A summary of social care news

Blair to tighten law after internet babies

A new law making it illegal to adopt children in this country or
abroad without being assessed as suitable by an approved adoption
agency, will be rushed through the House of Commons before the
general election.

The government is planning to publish a bill on Thursday which
also sets a target of a 40 per cent increase in the number of legal

Prime minister Tony Blair has overruled health ministers who
wanted to drop the proposals contained in a white paper published
in December. He wants action to address public concern created by
the adoption by a Welsh couple of twin baby girls from the United
States arranged over the internet.

Source:- The Guardian Tuesday 13 March page 9

Parkinson’s miracle cure turns into a

The results of a trial of a new technique to cure Parkinson’s
disease have been disappointing after a number of patients were
left with serious side effects.

Many people hoped the technique, which involves the implantation
of foetal cells into the brain, would prove to be a major

But American scientists conducting the research found that none
of the patients aged over 60 benefited at all, and although some of
the younger patients improved, for 15 per cent of the patients
their condition worsened.

Source: The Guardian Tuesday 13 March page 1

Justice at last for Liam

An eight-year-old boy who suffers from cerebral palsy since
mistakes were made by medical staff at his birth, is expected to
win £2 million in damages.

Liam Brown’s parents Steve and Sandra Brown are expected to
receive £190,000 in general damages included in the overall
award, which is believed to be the largest amount ever awarded.
Liam will need continuous care for the rest of his life.

King’s Lynn and Wisbech Hospitals Trust has admitted liability
for the actions of staff during Liam’s delivery at Queen Elizabeth
hospital in King’s Lynn.

Source: Daily Telegraph Tuesday 13 March page 20

Cash incentives to stop GPs taking

GPs who are nearing retirement are to be offered bonds worth up
to £10,000 to persuade them not to retire early at 60.

The government wants to prevent a shortage of GPs in deprived
areas. Ministers are also set to announce an increase of 10.4 per
cent in bursaries for student nurses.

Source: Daily Telegraph Tuesday 13 March page 12

Internet pest who abducted girl of 12

A man has appeared in court after admitting abducting a
12-year-old girl he met through an internet chatroom.

Richard Wait from Loxwood, near Billinghurst in West Sussex,
exchanged e-mails with the girl for a week before she agreed to
meet him at a railway station.

Winchester crown court heard how police spotted Wait’s van but
not before he had driven the girl around for several hours. The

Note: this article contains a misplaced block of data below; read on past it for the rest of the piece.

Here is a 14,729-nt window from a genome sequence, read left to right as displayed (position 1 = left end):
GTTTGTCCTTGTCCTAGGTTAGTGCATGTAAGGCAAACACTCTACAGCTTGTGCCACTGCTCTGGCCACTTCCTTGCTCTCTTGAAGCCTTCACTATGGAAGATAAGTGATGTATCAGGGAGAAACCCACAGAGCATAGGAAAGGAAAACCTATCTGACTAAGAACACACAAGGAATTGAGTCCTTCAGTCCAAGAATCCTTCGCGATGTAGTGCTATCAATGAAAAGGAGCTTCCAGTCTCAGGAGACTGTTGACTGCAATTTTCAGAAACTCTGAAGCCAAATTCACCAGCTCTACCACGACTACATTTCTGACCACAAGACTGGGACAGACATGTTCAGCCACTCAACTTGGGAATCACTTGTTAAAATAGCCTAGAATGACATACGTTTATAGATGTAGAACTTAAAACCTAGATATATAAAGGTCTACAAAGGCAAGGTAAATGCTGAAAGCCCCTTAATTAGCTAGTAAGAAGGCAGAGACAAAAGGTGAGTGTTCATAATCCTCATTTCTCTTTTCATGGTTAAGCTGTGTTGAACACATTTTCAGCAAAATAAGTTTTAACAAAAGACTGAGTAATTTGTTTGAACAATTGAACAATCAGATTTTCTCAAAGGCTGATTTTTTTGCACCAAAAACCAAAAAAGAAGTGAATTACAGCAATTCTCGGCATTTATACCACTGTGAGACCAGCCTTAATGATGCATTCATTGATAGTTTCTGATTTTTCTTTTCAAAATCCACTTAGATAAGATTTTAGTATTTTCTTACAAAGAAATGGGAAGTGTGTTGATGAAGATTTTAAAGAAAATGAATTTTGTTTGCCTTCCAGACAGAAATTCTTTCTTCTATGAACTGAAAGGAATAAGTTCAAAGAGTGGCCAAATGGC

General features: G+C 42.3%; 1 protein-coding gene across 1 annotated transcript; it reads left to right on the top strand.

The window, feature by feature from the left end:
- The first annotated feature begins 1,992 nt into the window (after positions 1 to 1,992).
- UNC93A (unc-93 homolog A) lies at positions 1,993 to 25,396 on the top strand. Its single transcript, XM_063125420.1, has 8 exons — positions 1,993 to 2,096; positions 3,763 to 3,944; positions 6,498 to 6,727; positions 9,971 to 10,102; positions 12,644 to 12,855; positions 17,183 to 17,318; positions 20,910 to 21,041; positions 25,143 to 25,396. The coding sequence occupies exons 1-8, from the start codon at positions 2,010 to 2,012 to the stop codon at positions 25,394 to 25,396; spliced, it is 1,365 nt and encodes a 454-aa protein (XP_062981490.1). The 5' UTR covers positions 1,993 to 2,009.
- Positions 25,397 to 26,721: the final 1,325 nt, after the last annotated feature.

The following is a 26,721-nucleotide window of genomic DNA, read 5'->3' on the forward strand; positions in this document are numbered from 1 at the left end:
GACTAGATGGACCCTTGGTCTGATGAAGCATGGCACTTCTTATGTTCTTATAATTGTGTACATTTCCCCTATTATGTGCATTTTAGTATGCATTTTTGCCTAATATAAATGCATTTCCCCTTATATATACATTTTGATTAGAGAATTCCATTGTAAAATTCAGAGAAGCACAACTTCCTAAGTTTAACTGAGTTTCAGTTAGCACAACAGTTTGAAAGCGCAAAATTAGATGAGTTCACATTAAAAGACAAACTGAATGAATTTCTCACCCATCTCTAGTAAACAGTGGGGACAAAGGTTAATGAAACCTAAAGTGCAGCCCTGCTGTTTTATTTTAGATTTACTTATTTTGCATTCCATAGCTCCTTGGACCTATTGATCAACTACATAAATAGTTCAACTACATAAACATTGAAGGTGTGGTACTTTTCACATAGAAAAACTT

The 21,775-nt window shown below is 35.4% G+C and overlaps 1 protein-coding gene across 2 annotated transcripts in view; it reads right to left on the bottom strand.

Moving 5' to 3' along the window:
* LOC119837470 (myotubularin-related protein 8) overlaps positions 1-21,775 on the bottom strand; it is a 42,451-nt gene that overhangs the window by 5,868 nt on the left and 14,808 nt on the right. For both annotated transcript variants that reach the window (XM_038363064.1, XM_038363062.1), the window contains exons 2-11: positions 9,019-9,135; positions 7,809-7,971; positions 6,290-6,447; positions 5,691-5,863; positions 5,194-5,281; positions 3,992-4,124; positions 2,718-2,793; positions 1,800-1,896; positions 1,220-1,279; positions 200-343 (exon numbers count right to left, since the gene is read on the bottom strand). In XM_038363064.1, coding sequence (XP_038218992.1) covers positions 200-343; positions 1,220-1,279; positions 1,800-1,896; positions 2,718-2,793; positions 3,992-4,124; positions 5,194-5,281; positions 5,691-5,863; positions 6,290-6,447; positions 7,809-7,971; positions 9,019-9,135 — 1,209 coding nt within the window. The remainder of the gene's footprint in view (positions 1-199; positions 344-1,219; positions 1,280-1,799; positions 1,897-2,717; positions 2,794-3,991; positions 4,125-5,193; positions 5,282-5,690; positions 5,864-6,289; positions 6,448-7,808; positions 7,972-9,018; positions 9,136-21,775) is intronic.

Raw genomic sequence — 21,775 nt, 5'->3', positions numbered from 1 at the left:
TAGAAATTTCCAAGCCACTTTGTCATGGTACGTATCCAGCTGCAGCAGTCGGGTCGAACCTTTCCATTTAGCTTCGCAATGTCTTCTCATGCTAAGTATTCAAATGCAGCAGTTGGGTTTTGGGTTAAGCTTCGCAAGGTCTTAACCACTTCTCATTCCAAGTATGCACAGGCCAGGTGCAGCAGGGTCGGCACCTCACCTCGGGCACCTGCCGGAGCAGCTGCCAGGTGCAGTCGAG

girl, who was unharmed but distressed by her ordeal, told her
parents she was going shopping. Wait was bailed for reports.

Source:- Daily Mail Tuesday 13 March page 37

Scottish newspapers

Head teachers suspended over ‘ghost’

Two head teachers in Glasgow have been suspended from their
posts amid allegations that they falsified school rolls suggesting
they had more pupils under their responsibility than actually
attended. Larger school rolls result in more resources including
teaching staff.

Marie Whitehead, head of St Mirin’s School in Kings Park,
Glasgow, and Lesley Dalgleish, head of Mount Florida Primary
School, Glasgow, now face investigation and possible disciplinary
proceedings. In addition, Whitehead has been suspended from her
role of independent assessor vetting applications for membership of
national quangos after only two weeks in the post.

Source:- The Scotsman Tuesday 13 March page 5

Big rise in families losing their homes

The number of private home owners losing their homes due to
financial difficulties has trebled in Scotland since 1994 according
to a new report by the Chartered Institute of Housing in

The report, Private Renewal or Public Problems, points out that
repossession orders served through sheriff courts have increased
across the country to a total of almost 6,000 in 1999. From 1994 to
1999 in Aberdeen there has been a 14-fold increase; numbers have
increased in Greenock from three to 83 and the relatively affluent
area of Lanark has registered figures rising from none to 44.

The Chartered Institute in Housing (CIH) blames successive
government policies encouraging home ownership at all costs. Ian
McLean, chairperson of CIH in Scotland, said: “The promise of home
ownership is a hollow one for people facing repossession or unable
to afford basic repairs to their homes.” The report calls on the
government to reform the private housing market by developing
mortgage rescue schemes, and allowing local authorities to provide
low interest loans for repair and improvement.

Source:- The Herald Tuesday 13 March page 3


More from Community Care

Comments are closed.